Over the last few weeks, I have touched on quite a few things related to the way we think. I have talked about mindset (which is a term for the way we think). I have gone over the concepts of growth mindset, and its counterpart, fixed mindset. In fact, last week’s episode was mainly focused on fixed mindset. As well as clarifying those concepts, I also covered the key differences between those two mindsets, along with some essential points about growth mindset, and fixed mindset.
Related reading: Fixed mindset definition
If you are not familiar with them, I suggest checking out the last few posts/my podcast. Having clarity on these fundamental principles will be hugely beneficial to improving the way you think, not to mention the positive impact it can have on your life.
That said, if you have listened to last week’s podcast episode on fixed mindset (which I hope you have), you now know what fixed mindset is, and why it is not good for you. The goal of the last episode was to give you clarity on fixed mindset, and help you clearly see the contrast between the general thinking pattern (a.k.a fixed mindset), and how it is different from a growth-focused thinking pattern (or growth mindset).
Understanding and getting clarity on fixed mindset gives you an important perspective on what NOT to do. It also helps you become aware of what you might be doing when it comes to the way you think that is not good for you. This is an extremely important part of personal growth and improvement. I cannot stress just how important this is. After all, if you do not know what you might be doing wrong, how can you improve them?!
This is, in fact, one of the main reasons why having a fixed mindset is so common. So common that it is the default mindset for most.
Yes, fixed mindset, unfortunately, is the default mindset most people have. It is incredibly unfortunate but this is how most adults think. Now here’s something really key I want to point out to you – fixed mindset might be the default way of thinking for most, but no one is actually born with a fixed mindset.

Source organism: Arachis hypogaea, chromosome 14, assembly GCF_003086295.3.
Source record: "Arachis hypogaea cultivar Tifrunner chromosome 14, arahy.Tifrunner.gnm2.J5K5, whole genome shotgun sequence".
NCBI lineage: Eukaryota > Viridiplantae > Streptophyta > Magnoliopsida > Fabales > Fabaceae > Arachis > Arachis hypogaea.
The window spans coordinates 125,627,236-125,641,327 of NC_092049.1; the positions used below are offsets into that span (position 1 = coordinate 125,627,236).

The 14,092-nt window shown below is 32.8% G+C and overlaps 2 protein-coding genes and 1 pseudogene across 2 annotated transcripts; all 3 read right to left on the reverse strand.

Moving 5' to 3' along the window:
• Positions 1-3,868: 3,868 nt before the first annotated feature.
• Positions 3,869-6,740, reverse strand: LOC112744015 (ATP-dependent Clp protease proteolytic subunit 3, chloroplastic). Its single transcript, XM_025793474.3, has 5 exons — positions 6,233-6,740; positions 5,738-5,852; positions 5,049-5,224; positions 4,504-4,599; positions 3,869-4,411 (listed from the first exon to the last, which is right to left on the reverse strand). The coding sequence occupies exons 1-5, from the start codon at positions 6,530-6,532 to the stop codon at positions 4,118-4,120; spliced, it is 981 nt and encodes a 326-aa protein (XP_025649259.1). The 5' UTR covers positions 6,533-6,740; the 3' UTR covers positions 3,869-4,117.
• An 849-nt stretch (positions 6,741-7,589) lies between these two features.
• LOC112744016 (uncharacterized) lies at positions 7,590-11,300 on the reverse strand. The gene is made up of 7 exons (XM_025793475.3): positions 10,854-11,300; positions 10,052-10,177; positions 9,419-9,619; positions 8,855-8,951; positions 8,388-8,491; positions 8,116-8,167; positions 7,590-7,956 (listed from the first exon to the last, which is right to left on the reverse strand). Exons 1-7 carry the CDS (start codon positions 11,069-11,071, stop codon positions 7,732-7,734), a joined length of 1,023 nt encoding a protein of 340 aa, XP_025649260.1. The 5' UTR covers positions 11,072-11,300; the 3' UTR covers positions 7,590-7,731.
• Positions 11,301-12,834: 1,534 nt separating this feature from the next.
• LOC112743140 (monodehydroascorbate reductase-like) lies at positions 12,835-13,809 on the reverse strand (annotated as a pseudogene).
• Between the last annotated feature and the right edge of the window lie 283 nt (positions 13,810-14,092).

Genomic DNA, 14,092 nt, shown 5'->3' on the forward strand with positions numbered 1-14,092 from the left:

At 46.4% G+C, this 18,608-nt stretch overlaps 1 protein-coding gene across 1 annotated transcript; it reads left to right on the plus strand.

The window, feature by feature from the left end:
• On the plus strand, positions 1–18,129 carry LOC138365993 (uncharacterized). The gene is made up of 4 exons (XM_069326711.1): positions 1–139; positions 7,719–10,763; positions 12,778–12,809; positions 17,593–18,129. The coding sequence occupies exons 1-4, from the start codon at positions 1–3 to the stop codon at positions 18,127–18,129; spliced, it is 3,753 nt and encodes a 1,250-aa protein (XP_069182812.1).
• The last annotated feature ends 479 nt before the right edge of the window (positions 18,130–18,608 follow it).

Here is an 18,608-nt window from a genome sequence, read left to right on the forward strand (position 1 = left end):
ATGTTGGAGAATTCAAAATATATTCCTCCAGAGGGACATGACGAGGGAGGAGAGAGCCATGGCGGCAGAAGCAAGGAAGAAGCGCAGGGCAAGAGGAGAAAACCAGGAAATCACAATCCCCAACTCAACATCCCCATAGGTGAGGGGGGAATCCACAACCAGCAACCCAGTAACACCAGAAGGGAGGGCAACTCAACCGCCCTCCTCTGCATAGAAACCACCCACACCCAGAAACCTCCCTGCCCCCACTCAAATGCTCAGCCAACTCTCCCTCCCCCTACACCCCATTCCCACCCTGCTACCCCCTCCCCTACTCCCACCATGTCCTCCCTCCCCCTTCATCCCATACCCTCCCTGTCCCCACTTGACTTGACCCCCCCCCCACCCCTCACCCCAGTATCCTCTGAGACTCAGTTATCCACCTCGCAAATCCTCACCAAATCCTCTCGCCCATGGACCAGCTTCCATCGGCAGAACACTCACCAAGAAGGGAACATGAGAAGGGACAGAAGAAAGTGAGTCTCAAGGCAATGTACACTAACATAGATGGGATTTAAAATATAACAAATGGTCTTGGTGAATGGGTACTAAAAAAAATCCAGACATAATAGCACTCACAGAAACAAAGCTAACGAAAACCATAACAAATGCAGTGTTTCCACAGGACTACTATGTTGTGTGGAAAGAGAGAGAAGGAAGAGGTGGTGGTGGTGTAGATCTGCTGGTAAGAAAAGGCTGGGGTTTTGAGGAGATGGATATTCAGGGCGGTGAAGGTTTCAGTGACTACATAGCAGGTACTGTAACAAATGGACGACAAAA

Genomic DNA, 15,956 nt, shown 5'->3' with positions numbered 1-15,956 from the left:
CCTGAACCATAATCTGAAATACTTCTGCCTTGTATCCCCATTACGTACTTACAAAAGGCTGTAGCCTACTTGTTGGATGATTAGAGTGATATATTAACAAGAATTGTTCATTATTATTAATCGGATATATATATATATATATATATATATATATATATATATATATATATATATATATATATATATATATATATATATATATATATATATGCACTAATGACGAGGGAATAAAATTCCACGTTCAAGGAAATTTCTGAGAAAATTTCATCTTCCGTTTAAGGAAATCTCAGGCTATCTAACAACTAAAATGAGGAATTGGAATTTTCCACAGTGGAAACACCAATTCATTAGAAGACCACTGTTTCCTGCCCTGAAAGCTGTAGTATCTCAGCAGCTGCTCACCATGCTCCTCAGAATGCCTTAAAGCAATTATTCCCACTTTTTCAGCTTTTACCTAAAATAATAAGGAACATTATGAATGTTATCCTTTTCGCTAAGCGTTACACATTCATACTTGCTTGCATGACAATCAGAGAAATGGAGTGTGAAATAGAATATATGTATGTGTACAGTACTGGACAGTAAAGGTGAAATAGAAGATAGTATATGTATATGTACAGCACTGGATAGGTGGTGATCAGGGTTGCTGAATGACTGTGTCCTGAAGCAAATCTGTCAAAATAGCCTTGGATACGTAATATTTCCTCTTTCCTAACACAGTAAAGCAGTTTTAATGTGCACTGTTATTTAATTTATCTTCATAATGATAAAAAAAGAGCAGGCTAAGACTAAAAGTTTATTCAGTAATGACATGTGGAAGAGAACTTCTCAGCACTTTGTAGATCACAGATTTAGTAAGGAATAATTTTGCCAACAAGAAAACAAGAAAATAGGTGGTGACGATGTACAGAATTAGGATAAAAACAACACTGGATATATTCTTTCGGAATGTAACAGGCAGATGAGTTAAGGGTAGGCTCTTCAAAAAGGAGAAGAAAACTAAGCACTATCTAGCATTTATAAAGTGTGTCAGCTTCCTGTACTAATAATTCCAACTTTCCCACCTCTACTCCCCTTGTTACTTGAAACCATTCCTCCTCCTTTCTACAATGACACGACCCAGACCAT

We are all, in fact, born with a growth mindset.
Don’t believe me? Then here’s a glaring example for you – you will never see a baby give up trying to walk just because it fell several times (if not lots of times). You don’t even need to look at other babies, just consider your own case. If you did that, give up after you fell a few times, you would never have learned to walk!
The fact that you can walk today is a testament to the growth mindset that drove you when you were learning to walk. That focus on growth, rather than what is possible and what is not, is what enabled you as a child to overcome the challenges of walking, and learn how to walk. The same principle holds true for nearly everything children learn how to do, it holds true for nearly everything you learned how to do.
Children hardly ever, if ever, call it quits.
Yet, that is exactly what most people do as adults. If something does not work out after a few tries (or even one try!), most people throw in the towel. This behaviour is new, it is not our innate behaviour or thinking style – this is learned behaviour.
This is a mindset people learn during their formative years, while they are growing up.
Fixed mindset is a mindset developed based mainly on what they learn from the people around them while they are growing up. The parameters and metrics like possible and impossible are not known to children – we learn about them while we are growing up.